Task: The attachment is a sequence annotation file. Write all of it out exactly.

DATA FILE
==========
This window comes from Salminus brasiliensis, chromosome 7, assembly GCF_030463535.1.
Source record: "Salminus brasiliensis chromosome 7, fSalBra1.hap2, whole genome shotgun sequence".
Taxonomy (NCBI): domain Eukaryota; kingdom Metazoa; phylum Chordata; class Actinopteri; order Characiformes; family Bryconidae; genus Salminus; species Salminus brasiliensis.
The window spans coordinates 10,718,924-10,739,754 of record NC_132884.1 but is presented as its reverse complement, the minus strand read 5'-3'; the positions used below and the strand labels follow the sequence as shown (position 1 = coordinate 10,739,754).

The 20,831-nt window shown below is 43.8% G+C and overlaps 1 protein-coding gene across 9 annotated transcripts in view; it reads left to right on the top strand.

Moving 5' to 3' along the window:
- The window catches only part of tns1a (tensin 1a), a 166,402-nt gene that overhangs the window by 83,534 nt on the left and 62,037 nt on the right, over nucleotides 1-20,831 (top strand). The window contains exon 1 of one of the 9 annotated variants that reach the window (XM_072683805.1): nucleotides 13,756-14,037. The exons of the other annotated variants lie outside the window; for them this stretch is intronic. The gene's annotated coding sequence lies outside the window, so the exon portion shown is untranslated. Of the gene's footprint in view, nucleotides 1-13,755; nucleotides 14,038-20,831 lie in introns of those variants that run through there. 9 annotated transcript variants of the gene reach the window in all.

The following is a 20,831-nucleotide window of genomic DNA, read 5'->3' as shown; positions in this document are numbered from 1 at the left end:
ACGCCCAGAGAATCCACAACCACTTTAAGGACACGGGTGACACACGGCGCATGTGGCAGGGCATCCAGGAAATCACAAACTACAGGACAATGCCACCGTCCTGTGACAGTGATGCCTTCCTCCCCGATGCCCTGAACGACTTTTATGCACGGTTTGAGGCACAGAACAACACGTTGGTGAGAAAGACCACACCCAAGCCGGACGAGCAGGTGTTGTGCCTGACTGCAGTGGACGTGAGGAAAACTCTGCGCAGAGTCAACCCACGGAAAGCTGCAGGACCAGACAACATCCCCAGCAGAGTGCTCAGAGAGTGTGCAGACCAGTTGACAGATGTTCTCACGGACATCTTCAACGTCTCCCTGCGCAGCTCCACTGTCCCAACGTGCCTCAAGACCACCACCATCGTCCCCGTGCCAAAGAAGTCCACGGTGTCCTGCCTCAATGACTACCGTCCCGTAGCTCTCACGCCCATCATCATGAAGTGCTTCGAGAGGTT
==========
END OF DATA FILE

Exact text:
This window comes from Salminus brasiliensis, chromosome 7, assembly GCF_030463535.1.
Source record: "Salminus brasiliensis chromosome 7, fSalBra1.hap2, whole genome shotgun sequence".
Taxonomy (NCBI): domain Eukaryota; kingdom Metazoa; phylum Chordata; class Actinopteri; order Characiformes; family Bryconidae; genus Salminus; species Salminus brasiliensis.
The window spans coordinates 10,718,924-10,739,754 of record NC_132884.1 but is presented as its reverse complement, the minus strand read 5'-3'; the positions used below and the strand labels follow the sequence as shown (position 1 = coordinate 10,739,754).

The 20,831-nt window shown below is 43.8% G+C and overlaps 1 protein-coding gene across 9 annotated transcripts in view; it reads left to right on the top strand.

Moving 5' to 3' along the window:
- The window catches only part of tns1a (tensin 1a), a 166,402-nt gene that overhangs the window by 83,534 nt on the left and 62,037 nt on the right, over nucleotides 1-20,831 (top strand). The window contains exon 1 of one of the 9 annotated variants that reach the window (XM_072683805.1): nucleotides 13,756-14,037. The exons of the other annotated variants lie outside the window; for them this stretch is intronic. The gene's annotated coding sequence lies outside the window, so the exon portion shown is untranslated. Of the gene's footprint in view, nucleotides 1-13,755; nucleotides 14,038-20,831 lie in introns of those variants that run through there. 9 annotated transcript variants of the gene reach the window in all.

The following is a 20,831-nucleotide window of genomic DNA, read 5'->3' as shown; positions in this document are numbered from 1 at the left end:
ACGCCCAGAGAATCCACAACCACTTTAAGGACACGGGTGACACACGGCGCATGTGGCAGGGCATCCAGGAAATCACAAACTACAGGACAATGCCACCGTCCTGTGACAGTGATGCCTTCCTCCCCGATGCCCTGAACGACTTTTATGCACGGTTTGAGGCACAGAACAACACGTTGGTGAGAAAGACCACACCCAAGCCGGACGAGCAGGTGTTGTGCCTGACTGCAGTGGACGTGAGGAAAACTCTGCGCAGAGTCAACCCACGGAAAGCTGCAGGACCAGACAACATCCCCAGCAGAGTGCTCAGAGAGTGTGCAGACCAGTTGACAGATGTTCTCACGGACATCTTCAACGTCTCCCTGCGCAGCTCCACTGTCCCAACGTGCCTCAAGACCACCACCATCGTCCCCGTGCCAAAGAAGTCCACGGTGTCCTGCCTCAATGACTACCGTCCCGTAGCTCTCACGCCCATCATCATGAAGTGCTTCGAGAGGTT